What’s Ahead For Mortgage Rates This Week – October 28, 2013

What’s Ahead For Mortgage Rates This Week – October 28, 2013Federal government agencies issued reports that were delayed by the government shutdown; and Freddie Mac reported that average mortgage rates fell for all types of loans it reports. The National Association of REALTORS issued its Existing Home Sales report on Monday. While 5.30 million home sales were expected an annual basis, September’s reading fell short at 5.29 million sales.

August’s reading was adjusted from an original reading of 5.48 million, which equaled July’s reading. Higher mortgage rates and home prices were cited as contributing to the slip in September’s sales.

The Bureau of Labor Statistics issued the Nonfarm Payrolls report for September on Tuesday. September’s reading indicated that only 148,000 jobs were created as compared to economists’ expectations of 185,000 jobs and August’s reading of 173,000 new jobs.

National Unemployment Rate Dropped 

Analysts indicated that the modest reading for September was caused by uncertainty over the government shutdown, and also indicated that the economy is growing, but continues to experience ups and downs. The national unemployment rate for September fell from August’s reading of 7.30 percent to 7.20 percent.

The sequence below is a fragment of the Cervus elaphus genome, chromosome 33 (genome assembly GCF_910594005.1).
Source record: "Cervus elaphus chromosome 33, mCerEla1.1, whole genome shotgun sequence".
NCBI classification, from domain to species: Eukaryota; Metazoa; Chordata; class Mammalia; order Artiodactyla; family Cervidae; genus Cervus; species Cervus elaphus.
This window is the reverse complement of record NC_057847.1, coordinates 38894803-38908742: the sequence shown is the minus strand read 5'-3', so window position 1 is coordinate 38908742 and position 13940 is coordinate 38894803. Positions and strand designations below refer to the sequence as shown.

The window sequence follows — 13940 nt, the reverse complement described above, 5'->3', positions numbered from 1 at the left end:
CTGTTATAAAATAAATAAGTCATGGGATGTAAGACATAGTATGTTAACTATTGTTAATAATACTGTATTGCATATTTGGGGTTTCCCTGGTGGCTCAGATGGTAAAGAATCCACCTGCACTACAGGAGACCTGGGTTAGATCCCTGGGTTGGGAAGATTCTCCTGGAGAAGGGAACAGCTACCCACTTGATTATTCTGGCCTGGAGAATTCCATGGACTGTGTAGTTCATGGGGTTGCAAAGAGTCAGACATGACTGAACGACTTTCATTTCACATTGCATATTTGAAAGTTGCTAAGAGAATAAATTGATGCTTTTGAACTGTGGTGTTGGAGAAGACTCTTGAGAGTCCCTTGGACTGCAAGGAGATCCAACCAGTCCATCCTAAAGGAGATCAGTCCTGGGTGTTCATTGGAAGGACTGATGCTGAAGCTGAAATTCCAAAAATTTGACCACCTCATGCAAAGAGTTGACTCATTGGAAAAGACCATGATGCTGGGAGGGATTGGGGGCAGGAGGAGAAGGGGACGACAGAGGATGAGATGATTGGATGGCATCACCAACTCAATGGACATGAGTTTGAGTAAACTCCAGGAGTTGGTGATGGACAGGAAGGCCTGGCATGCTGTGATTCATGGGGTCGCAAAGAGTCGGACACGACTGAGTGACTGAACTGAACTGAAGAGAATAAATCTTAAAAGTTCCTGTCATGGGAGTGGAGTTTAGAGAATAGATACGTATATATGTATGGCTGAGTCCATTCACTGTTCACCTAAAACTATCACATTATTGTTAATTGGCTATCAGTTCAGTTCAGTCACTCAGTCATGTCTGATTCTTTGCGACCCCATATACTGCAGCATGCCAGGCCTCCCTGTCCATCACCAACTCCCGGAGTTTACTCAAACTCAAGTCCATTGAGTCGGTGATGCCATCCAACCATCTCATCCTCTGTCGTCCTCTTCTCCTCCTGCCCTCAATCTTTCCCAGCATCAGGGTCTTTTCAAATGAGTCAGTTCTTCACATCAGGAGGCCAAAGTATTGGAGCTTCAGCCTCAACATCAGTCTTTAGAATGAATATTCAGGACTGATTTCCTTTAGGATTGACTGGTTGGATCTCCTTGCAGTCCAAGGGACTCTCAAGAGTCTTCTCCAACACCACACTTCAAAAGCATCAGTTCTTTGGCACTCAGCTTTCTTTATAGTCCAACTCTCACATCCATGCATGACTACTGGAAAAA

According to the Commerce Department, construction spending rose by 0.60 percent in August as compared to expectations of 0.50 percent and July’s revised reading of 1.40 percent, of which 1.20 percent represented spending on residential construction. The Federal Reserve characterized residential construction as growing at a ”moderate pace” in September.

The Federal Housing Finance Agency reported that August sales of homes connected with Fannie Mae and Freddie Mac grew by 8.50 percent on a seasonally adjusted year-over-year basis. This represented monthly growth of 0.30 percent and was the smallest rise since September 2012.

Good News! Mortgage Rates Fall

Thursday brought encouraging news with Freddie Mac’s Primary Mortgage Market Survey. Average mortgage rates fell across the board with the average rates for a 30-year fixed rate mortgage falling from last week’s 4.28 percent to 4.13 percent.